Dirk Haaksman’s presentation which provided a short outline of the professional recognition
directives in the EU, the general directives, basic principles and the conditions for
recognition. About ninety percent of professional recognition in the EU is automatic. Mr. Jos
van den Heuvel was the last speaker, who again stressed the role of assistance of the Dutch
experts in this project. Mutual trust, transparency and frankness are needed to make this
project a success he stated. There is a tension between markets and regulations, but the
safeguards that are developed to control for any serious disruptions, have as of yet never been

Workshop for Nurses and Midwives
Mrs. Ria von Bönninghausen (president of the NU’91 and PCN), Mrs. Marian Adriaansen
(University of Nijmegen) and Mrs. Maria de Boer (Chief Inspector of Health Care) were
present to answer questions that were raised by the audience. Mrs. Von Bönninghausen gave
a brief historic outline of the Dutch experience, which firstly meant resisting European
interference, but then was changed by a more pragmatic approach of taking the opportunity to
further develop the European recognition system, which does not at present guarantee the
level of competences. Mrs. Von Bönninghausen formulated the upcoming transformation as a
process of making nurses and midwives more professional which would lead to further
recognition. Mrs. De Boer provided basic figures on the Dutch Midwifery and stressed the
importance of cooperation in this project. After this, questions were answered. Mr. Van
Ormondt concluded the workshop. He said that some issues had been clarified, but that other
dilemmas should be dealt with, not only by the Dutch experts, but also by the Ministry of
Health and the European Commission.

Workshop for Pharmacists
The workshop attracted 15 persons, including representatives of the Polish Ministry of
Health. Stimulated by the presentation of Mr. Jan de Smidt who gave more of a background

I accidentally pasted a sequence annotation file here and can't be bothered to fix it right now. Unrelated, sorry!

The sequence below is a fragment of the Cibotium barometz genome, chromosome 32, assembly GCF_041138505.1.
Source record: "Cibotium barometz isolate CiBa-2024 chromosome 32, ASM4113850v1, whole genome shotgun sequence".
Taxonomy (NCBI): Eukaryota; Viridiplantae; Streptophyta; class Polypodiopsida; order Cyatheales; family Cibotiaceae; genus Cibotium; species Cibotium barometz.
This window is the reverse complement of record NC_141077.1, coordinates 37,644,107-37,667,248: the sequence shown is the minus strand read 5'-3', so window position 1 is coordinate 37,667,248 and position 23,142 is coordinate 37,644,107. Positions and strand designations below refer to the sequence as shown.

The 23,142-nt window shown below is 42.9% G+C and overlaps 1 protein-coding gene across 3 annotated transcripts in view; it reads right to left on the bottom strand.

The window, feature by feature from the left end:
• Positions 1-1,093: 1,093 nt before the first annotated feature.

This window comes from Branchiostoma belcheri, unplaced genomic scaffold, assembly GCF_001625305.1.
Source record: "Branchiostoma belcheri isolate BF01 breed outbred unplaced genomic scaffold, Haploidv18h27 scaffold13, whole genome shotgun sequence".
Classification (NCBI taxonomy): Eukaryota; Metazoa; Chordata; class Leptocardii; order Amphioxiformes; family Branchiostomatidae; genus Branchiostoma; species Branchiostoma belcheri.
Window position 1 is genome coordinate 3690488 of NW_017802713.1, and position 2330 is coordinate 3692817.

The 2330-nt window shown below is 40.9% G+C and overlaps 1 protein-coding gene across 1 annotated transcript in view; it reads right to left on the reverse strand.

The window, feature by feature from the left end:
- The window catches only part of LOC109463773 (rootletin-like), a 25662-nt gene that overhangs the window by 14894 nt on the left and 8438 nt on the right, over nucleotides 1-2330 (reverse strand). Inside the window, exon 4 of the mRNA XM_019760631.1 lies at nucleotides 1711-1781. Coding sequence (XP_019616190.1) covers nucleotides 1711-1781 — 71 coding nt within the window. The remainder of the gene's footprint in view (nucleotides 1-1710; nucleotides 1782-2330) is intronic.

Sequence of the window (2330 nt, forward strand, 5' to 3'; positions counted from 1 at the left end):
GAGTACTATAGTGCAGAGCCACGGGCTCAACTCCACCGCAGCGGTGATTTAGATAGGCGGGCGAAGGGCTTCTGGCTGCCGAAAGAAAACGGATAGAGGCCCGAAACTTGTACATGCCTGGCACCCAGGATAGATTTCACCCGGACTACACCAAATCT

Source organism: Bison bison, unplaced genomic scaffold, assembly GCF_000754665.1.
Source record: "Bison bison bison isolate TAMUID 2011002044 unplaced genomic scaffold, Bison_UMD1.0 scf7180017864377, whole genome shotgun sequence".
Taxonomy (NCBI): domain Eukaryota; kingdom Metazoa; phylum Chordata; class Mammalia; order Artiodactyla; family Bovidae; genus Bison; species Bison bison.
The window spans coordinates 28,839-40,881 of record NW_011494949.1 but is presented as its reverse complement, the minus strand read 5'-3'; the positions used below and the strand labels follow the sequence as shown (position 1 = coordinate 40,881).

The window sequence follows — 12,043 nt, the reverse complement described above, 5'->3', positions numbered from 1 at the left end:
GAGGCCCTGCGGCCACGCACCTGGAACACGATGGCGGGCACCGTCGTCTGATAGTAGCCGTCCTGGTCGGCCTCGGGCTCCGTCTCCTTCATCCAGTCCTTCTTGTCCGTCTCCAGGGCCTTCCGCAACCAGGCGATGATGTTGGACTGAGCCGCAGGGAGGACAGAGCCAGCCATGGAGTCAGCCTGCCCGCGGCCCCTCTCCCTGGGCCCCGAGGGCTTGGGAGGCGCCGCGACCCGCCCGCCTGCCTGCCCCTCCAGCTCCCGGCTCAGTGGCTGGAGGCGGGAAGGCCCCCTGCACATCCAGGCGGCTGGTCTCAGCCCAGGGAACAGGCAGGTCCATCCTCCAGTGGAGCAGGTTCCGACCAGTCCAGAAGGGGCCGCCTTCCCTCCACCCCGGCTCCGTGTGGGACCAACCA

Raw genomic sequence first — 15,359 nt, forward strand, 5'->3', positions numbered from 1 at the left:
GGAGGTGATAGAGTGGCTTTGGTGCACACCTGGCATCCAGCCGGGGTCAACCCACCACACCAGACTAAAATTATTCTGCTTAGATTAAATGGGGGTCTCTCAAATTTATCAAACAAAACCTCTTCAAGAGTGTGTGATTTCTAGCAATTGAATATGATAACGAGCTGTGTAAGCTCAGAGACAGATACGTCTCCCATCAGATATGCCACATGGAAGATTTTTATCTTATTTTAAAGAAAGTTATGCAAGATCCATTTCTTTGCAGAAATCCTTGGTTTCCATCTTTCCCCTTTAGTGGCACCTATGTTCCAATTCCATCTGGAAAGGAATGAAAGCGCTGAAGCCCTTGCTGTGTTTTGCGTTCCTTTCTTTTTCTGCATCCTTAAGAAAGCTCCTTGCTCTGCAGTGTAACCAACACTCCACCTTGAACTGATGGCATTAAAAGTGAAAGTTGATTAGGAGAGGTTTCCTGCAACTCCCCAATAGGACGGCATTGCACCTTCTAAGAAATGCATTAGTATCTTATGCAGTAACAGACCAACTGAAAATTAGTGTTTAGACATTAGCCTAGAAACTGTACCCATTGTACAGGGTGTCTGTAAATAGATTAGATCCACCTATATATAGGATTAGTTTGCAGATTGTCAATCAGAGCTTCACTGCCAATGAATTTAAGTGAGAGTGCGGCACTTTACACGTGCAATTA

picture on the role of the pharmacists rather than a general outlook on the EU accession
issues, the audience asked many questions about pharmacy in the Netherlands and explained
the situation in Poland, not directly related to the recognition and mobility of pharmacists in
the EU.

Workshop for Doctors and Dentists
During the workshop on doctors and dentists the professional bodies concerned strongly
asked for a manual with all relevant medical diplomas to be obtained within the enlarged EU
as one of the tools needed for a proper application of the sectoral directive. It was explained
that such a manual would be outdated at the moment when it is finalized. It was advised to
make use of the experiences of the Polish Bureau for Academic Recognition and
International Exchange in the process of diploma verification.

Concluding Session

First, the chairpersons of the three workshops reported shortly on the content and conclusions
of discussions that took place in the framework of the workshops.

Mr. Van Ormondt characterized the workshop for nurses and midwives as a long and fruitful
discussion with many detailed questions about qualifications, central register, bridging
courses, and working experience. Mr. Van den Heuvel stated that there was a difference in
view on the recognition of doctors and dentists, whether this should be done on the basis of
the diploma or full professional qualifications. This depends on the difference between the
general and the sectoral directives of the EU. As an instrument for recognition, a manual with
procedures and guidelines was discussed about. Lastly, Mr. De Graaf asserted that much of
the discussion was about finding common ground, which was very relevant. The tension
between being a businessman and a healthcare worker was debated on, which brought about
questions on the academic level of pharmacists and company management.

Mr. Von Berkestijn presented his final remarks and concluded the meeting. He expressed his
gratitude for the active participation of the audience.